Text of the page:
Volcano – Philippines: Mount Mayon, the Philippines’ most active volcano, began spewing lava and sulfuric gas on June 11. On June 8, the Philippine Institute of Volcanology and Seismology raised the volcano’s alert level to three out of possible five, prompting the evacuation of nearly 13,000 residents. The volcano in Albay province continues to discharge lava and spew rocks “in a gentle and quiet manner.”  The government said that as of June 25, “Alert Level 3 is maintained over Mayon Volcano, which means that it is currently in a relatively high level of unrest as magma is at the crater and hazardous eruption within weeks or even days is possible.”

In addition to the disasters listed above, we actively monitor the following disasters or humanitarian emergencies. For more information, see the relevant disaster profiles, which are updated regularly.

U.S. Midwest Low-Attention Disasters

The Midwest is regularly faced with low-attention disasters that affect people across the region. CDP’s Midwest Early Recovery Fund (ERF) effectively funds efforts that catalyze equitable disaster recovery.

These are some of the latest disasters and related news the ERF team is monitoring:

  • A tornado touched down on June 18 in eastern Logan County, Arkansas. No injuries or fatalities were reported. However, the tornado caused power outages, downed trees and damaged some structures. A preliminary report from the NWS in Little Rock said the tornado was an EF-2, with estimated 120 miles per hour winds.
  • Storm damage was reported across Kansas on June 17-18. Hail was reported in Sedgwick County, and a storm caused flooding in Wallace County.

Complex Humanitarian Emergencies – Cameroon

Many places worldwide are experiencing emergencies caused by conflict, climate change, drought, famine, economic challenges and other conditions that combine to create a complex humanitarian emergency (CHE). CDP maintains complete profiles on several CHEs, and what CDP considers Level 1 CHEs are profiled in this weekly blog post and tracked.

Cameroon’s complex, protracted humanitarian crisis results from inter-communal violence in the Far North region, insecurity in the Northwest and Southwest (NWSW) region, and crises in Nigeria and Central African Republic (CAR). In 2023, 4.7 million people need humanitarian assistance and protection, a 20% increase from last year.

The prolonged nature of the triple crises, repeated displacement and insufficient funding hamper people’s already limited resilience. The food insecurity situation is worsening with a deterioration of nutrition for children aged 6-59 months in the Far North, North, Adamawa and East. Three million people are experiencing acute food insecurity. There are urgent treatment needs for severe acute malnutrition.

Insecurity and conflict are drivers of humanitarian needs and persist. In May 2023, armed men killed at least 12 people in northern Cameroon. The attack was attributed to Islamist Boko Haram, which is active in the region. There is also a reported rise of conflicts over natural resources such as water and pastures. As of June 5, donors had provided just 9.1% of the $407.3 million requested in Cameroon’s 2023 Humanitarian Response Plan.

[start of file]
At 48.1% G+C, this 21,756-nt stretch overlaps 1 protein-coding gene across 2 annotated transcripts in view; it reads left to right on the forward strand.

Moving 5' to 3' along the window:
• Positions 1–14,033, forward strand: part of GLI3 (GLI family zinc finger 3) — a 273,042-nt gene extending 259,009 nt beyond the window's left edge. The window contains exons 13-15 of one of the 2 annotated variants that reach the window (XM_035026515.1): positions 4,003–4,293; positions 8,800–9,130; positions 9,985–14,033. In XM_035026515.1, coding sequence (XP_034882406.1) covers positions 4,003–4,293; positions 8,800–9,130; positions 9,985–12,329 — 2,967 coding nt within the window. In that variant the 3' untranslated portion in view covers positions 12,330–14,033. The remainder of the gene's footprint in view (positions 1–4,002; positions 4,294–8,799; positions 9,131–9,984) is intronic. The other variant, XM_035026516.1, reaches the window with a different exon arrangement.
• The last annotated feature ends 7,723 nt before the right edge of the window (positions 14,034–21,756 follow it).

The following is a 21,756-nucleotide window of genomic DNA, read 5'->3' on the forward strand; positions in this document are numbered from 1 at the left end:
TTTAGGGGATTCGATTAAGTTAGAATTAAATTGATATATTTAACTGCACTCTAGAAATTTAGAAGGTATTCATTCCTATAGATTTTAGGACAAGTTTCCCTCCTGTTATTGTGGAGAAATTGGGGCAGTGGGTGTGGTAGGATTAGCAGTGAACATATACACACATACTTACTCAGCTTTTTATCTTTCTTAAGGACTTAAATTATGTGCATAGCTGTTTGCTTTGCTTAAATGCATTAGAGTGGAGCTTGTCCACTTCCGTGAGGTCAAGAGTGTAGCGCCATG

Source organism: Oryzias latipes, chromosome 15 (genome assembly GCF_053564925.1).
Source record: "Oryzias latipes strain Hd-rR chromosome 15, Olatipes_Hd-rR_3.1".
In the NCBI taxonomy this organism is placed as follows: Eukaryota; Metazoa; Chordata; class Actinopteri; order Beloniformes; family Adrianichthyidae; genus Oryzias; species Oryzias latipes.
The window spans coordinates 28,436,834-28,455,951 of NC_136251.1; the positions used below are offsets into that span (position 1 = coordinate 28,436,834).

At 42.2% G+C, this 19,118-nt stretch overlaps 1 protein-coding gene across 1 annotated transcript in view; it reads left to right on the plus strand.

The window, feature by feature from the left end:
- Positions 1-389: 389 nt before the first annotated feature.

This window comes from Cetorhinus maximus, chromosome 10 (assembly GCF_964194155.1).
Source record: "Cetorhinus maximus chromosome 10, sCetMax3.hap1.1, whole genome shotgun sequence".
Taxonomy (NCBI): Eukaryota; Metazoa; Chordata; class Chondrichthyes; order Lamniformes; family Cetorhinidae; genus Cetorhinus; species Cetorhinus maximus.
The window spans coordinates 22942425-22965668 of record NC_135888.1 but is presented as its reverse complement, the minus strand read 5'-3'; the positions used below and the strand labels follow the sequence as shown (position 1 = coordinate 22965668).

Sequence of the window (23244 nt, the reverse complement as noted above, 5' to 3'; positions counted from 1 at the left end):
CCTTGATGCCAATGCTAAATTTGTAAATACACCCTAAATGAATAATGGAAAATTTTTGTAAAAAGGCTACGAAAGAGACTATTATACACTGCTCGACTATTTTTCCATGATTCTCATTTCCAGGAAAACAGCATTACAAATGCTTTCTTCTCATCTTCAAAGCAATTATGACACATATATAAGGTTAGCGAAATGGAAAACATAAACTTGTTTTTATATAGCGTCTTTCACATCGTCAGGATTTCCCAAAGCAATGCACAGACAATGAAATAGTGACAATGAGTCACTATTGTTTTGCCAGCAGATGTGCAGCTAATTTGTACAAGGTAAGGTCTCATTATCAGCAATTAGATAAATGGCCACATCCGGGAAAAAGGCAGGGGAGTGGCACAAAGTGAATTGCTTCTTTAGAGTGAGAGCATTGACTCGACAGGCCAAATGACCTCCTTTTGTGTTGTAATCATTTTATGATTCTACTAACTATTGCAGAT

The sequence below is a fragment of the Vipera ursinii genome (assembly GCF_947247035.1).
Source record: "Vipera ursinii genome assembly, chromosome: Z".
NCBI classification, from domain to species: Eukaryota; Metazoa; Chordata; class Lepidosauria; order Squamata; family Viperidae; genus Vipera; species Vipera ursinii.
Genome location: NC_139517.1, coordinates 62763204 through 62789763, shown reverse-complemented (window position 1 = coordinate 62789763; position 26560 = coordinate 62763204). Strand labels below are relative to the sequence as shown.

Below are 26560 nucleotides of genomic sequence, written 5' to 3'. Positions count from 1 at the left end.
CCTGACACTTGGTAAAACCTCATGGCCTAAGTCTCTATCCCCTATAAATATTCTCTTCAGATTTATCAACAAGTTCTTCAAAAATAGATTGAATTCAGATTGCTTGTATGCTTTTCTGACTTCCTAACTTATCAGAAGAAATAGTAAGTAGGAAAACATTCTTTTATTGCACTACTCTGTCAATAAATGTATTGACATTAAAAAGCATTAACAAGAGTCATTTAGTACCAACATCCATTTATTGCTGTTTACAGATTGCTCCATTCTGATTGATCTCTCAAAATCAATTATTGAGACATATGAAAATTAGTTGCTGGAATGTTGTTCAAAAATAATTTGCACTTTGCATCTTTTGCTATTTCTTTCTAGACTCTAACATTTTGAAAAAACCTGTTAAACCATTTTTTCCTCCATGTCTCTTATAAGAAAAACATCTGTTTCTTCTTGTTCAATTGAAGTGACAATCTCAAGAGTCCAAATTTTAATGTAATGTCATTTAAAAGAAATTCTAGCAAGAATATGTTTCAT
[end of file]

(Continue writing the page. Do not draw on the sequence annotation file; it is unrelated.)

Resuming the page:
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What We’re Reading

  • Global Humanitarian Assistance Report 2023 – Development Initiatives: The report assesses the international financing response to crisis. Key causes of crises include conflict, climate or economic fragility. The report’s authors say, “Looking beyond humanitarian assistance, ideas for change reinforce the need to build the resilience of affected communities through long-term development strategies and mobilising funding for anticipatory action and additional climate finance.”
  • What the latest funding data says about the humanitarian system – The New Humanitarian: The Global Humanitarian Assistance Report 2023 shows humanitarian funding reached a record $47 billion in 2022. However, humanitarian needs also grew, leaving a $20 billion shortfall for UN-backed humanitarian appeals. Ramesh Rajasingham, director for coordination at the UN’s humanitarian aid coordination arm, OCHA, said, “The humanitarian system remains under huge amounts of strain.”
  • Drop in Giving From 2021 to ‘22 Was Among the Steepest Ever, ‘Giving USA’ Found – The Chronicle of Philanthropy: Giving dropped 10.5% after inflation, marking only the fourth time donations have fallen since Giving USA started keeping track in 1956. High inflation is one reason for the decline, as small donors felt the pinch, and wealthier donors saw stock market losses.
  • The 990s are here. Why that’s a big deal and what happens now – Candid: U.S. tax-exempt organizations are requested to file Form 990 with the IRS annually, sharing information about themselves. Having 990s from 2020–2021 means we gain a more comprehensive picture of what happened to the sector during the COVID-19 pandemic.
  • New Evidence of Growing Funder Trust as Nonprofits Confront Continued Challenges – The Center for Effective Philanthropy: In a new CEP study, nonprofit leaders reported: “seeing shifts in related funder practices including streamlined application and reporting processes, more unrestricted support, and, from some individual donors, increased giving levels.” However, there is room for improvement.

Continuing the bear theme from last week’s post, a bear broke into a Colorado home, munched on some pork chops and was caught on video trying to escape from a second-floor window.